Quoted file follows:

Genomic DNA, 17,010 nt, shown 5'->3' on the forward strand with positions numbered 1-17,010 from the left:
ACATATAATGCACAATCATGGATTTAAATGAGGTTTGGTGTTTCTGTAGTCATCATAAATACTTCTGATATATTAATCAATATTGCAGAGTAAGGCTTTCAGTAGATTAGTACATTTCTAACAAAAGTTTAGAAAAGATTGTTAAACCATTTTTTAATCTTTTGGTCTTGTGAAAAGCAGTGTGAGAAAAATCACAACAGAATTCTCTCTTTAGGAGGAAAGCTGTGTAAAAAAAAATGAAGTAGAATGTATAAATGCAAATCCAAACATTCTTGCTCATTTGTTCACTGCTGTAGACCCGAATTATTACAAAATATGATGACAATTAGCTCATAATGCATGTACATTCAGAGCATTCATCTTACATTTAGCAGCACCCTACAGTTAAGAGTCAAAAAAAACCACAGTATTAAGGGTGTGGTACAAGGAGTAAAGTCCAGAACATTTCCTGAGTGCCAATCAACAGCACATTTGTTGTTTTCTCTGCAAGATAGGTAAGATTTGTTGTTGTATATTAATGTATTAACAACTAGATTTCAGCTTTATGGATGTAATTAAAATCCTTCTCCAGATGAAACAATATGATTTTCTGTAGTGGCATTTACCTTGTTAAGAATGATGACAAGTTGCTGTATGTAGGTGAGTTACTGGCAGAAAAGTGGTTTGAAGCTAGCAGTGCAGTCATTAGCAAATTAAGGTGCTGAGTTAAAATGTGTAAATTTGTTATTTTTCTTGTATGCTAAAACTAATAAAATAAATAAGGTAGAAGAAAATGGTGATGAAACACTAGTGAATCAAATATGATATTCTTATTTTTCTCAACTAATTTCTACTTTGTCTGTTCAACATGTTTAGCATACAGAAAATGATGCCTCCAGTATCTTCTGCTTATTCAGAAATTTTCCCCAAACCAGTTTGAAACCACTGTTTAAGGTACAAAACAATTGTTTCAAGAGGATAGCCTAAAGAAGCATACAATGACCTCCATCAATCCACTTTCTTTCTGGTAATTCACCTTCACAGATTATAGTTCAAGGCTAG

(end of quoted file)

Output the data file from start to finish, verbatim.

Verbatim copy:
Genomic DNA, 17,010 nt, shown 5'->3' on the forward strand with positions numbered 1-17,010 from the left:
ACATATAATGCACAATCATGGATTTAAATGAGGTTTGGTGTTTCTGTAGTCATCATAAATACTTCTGATATATTAATCAATATTGCAGAGTAAGGCTTTCAGTAGATTAGTACATTTCTAACAAAAGTTTAGAAAAGATTGTTAAACCATTTTTTAATCTTTTGGTCTTGTGAAAAGCAGTGTGAGAAAAATCACAACAGAATTCTCTCTTTAGGAGGAAAGCTGTGTAAAAAAAAATGAAGTAGAATGTATAAATGCAAATCCAAACATTCTTGCTCATTTGTTCACTGCTGTAGACCCGAATTATTACAAAATATGATGACAATTAGCTCATAATGCATGTACATTCAGAGCATTCATCTTACATTTAGCAGCACCCTACAGTTAAGAGTCAAAAAAAACCACAGTATTAAGGGTGTGGTACAAGGAGTAAAGTCCAGAACATTTCCTGAGTGCCAATCAACAGCACATTTGTTGTTTTCTCTGCAAGATAGGTAAGATTTGTTGTTGTATATTAATGTATTAACAACTAGATTTCAGCTTTATGGATGTAATTAAAATCCTTCTCCAGATGAAACAATATGATTTTCTGTAGTGGCATTTACCTTGTTAAGAATGATGACAAGTTGCTGTATGTAGGTGAGTTACTGGCAGAAAAGTGGTTTGAAGCTAGCAGTGCAGTCATTAGCAAATTAAGGTGCTGAGTTAAAATGTGTAAATTTGTTATTTTTCTTGTATGCTAAAACTAATAAAATAAATAAGGTAGAAGAAAATGGTGATGAAACACTAGTGAATCAAATATGATATTCTTATTTTTCTCAACTAATTTCTACTTTGTCTGTTCAACATGTTTAGCATACAGAAAATGATGCCTCCAGTATCTTCTGCTTATTCAGAAATTTTCCCCAAACCAGTTTGAAACCACTGTTTAAGGTACAAAACAATTGTTTCAAGAGGATAGCCTAAAGAAGCATACAATGACCTCCATCAATCCACTTTCTTTCTGGTAATTCACCTTCACAGATTATAGTTCAAGGCTAG